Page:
W^H? The Holmes Murphy Blog

  • Are You Responsible for Employees Who Aren’t Your Own?

    You might be. Seems odd, especially if you didn’t hire them and don’t directly pay them. The thing is, you could still be liable for ensuring their employment is in compliance with the Fair Labor Standards Act (FLSA) and National Labor Relations Act (NLRA).

    Unfair? Maybe.

    But it’s possible, and it’s becoming an issue for those operating in the construction industry (and other industries such as agriculture, staffing, and hospitality). Three words explain it all: joint employment relationships.

    Employment Law Updates for Joint Employment Relationships

    Recent cases and developments have launched joint employment relationships into the employment law spotlight.

    • In August 2015, the National Labor Relations Board (NLRB) under the NLRA expanded joint employer liability in its Browning-Ferris Industries of California, Inc. decision.
    • Again in 2015, the NLRA determined that McDonalds, the world’s largest restaurant chain, shares responsibility as a joint employer with franchise owners for the managing of their employees.
    • The Wage and Hour Division (WHD) of the Department of Labor (DOL) issued an Administrative Interpretation (AI) that expands joint employment under the FLSA and Migrant and Seasonal Agricultural Worker Protection Act (MSPA).
    • This past January, the WHD issued similar guidance regarding joint employment under the Family Medical Leave Act (FMLA).

    These decisions and interpretations ensure joint employer relationships are interpreted as broad as possible for the benefit of our workforce. But, they create increased scrutiny and exposure to employers. It gets a little messy. Where a joint employment relationship exists, the employers are jointly and severally liable for compliance with the acts. That means your company could be liable for actions that may seem to be out of your control.

    Categories of Joint Employer Relationships

    The recent AI breaks joint employer relationships into two main categories:

    Horizontal Joint Employment

    Exists when an employee has employment relationships with two or more employers and the employers are associated or related. The key for determining horizontal joint employment is the relationship of the employers.

    For example: A laborer works separate shifts for two separate companies that have common ownership. If the employee’s combined hours for that work week are more than 40 hours, then both employers would be jointly and severally liable for compliance with the FLSA and payment of overtime. This exposure does exist in the construction industry and is also commonly found in the restaurant industry.

    Vertical Joint Employment

    —Exists when a worker has an employment relationship with one employer, and the economic realities test shows they’re economically dependent on, and thus employed by, another entity involved in the work. The key for determining vertical joint employment is the relationship between the employee and the potential joint employer. This arrangement is more common in the construction industry.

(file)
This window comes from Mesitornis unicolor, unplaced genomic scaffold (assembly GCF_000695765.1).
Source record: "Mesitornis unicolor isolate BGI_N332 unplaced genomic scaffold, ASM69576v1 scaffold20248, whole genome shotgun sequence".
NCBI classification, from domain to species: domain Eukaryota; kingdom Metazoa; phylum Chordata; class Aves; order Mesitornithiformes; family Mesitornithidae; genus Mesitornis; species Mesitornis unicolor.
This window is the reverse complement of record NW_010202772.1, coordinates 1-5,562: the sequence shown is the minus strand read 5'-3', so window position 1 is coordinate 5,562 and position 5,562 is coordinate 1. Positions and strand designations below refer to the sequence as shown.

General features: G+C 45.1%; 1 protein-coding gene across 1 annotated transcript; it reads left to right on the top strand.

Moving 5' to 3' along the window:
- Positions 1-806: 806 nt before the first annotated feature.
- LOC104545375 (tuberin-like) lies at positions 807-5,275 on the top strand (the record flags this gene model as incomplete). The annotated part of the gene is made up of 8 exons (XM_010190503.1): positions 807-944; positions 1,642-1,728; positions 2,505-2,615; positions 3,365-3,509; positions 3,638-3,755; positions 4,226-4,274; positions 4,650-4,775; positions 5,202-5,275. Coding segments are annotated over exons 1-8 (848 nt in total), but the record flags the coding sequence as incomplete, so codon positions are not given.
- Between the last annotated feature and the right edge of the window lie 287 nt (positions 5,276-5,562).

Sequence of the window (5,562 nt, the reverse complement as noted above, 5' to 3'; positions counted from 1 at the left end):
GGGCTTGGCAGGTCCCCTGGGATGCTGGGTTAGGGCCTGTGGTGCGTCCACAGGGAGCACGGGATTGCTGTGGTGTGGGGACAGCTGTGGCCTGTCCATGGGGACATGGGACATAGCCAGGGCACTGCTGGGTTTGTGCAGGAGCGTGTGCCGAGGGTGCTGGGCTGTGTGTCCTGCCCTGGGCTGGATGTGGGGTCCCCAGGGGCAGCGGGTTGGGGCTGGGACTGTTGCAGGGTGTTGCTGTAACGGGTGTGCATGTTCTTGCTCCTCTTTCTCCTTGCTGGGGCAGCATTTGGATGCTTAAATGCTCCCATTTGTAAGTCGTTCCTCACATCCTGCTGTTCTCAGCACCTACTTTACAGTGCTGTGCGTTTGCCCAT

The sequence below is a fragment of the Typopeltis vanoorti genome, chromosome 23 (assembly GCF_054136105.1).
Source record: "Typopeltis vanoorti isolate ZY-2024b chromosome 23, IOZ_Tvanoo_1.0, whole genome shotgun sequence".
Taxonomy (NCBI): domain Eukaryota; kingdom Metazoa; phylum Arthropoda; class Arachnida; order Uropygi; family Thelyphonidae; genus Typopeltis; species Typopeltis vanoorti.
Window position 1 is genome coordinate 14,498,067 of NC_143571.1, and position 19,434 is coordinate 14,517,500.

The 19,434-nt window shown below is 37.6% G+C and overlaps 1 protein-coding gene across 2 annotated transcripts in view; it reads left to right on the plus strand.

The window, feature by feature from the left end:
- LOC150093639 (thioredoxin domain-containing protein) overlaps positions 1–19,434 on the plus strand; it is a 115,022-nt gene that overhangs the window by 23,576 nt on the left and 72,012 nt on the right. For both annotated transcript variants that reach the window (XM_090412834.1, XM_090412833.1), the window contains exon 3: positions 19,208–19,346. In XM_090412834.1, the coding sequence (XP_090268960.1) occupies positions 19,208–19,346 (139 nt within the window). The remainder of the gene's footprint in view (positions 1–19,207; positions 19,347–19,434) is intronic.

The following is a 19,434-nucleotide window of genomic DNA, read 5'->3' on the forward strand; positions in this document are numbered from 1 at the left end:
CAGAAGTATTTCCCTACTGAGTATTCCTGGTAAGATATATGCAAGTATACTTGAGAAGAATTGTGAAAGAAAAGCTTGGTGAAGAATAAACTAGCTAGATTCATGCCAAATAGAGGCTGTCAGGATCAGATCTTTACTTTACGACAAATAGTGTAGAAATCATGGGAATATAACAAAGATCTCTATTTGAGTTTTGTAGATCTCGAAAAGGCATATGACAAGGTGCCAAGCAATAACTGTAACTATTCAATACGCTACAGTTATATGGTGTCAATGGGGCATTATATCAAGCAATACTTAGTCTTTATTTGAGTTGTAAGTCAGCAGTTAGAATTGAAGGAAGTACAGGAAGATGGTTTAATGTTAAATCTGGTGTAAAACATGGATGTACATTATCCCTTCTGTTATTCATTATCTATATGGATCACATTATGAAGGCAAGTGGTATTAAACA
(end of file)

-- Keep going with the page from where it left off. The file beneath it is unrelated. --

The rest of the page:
For example: A subcontractor’s employees that are dependent on the general contractor for work could be seen as joint employees of the subcontractor and general contractor.The recent interpretation of vertical employment rejects control-based analysis (ability to hire/fire, set rate of pay, determine work hours/conditions) and uses the economic realities test.

    Mitigate Your Risk

    The government is keeping a close eye on how these relationships affect our workforce, so it’s important you’re taking steps to help reduce any exposures you may have associated with joint employment relationships, including:

    • Conducting an inventory of the parties and employer relationships to assess potential exposures. Who your organization works with and to what extent will play a critical role in assessing your exposure.
    • Ensuring any subcontractors you may have comply with employment laws and regulations and purchase their own Employment Practices Liability (EPL) policies. Contract language should be broad in nature with regard to employment conditions and not stipulate specific wages or terms (more details in these regards can lead to a higher likelihood of finding of joint employer relationships).
    • Considering requiring indemnity or hold harmless from the subcontractors with regard to employment-related liability.
    • Evaluating the best way to structure relationships with contractors and employers, and minimize your exposure. Companies that might qualify as horizontal or vertical joint employers should consult with counsel and review their current employment arrangements.
    • Staying current on these topics and areas of law so your company can better understand and prepare for potential exposures. Don’t get caught off guard by the recent changes in joint employer liability.

    The employment law landscape is ever developing and changing, and the construction industry is certainly not immune to these changes. It’s imperative your organization keeps up to speed with the new dynamics so you can remain focused on your business. And certainly, don’t hesitate to reach out to us with questions. You can do so below or by contacting us directly! We are well-versed to be able to help you determine your potential risks!

    Published on: 08.18.16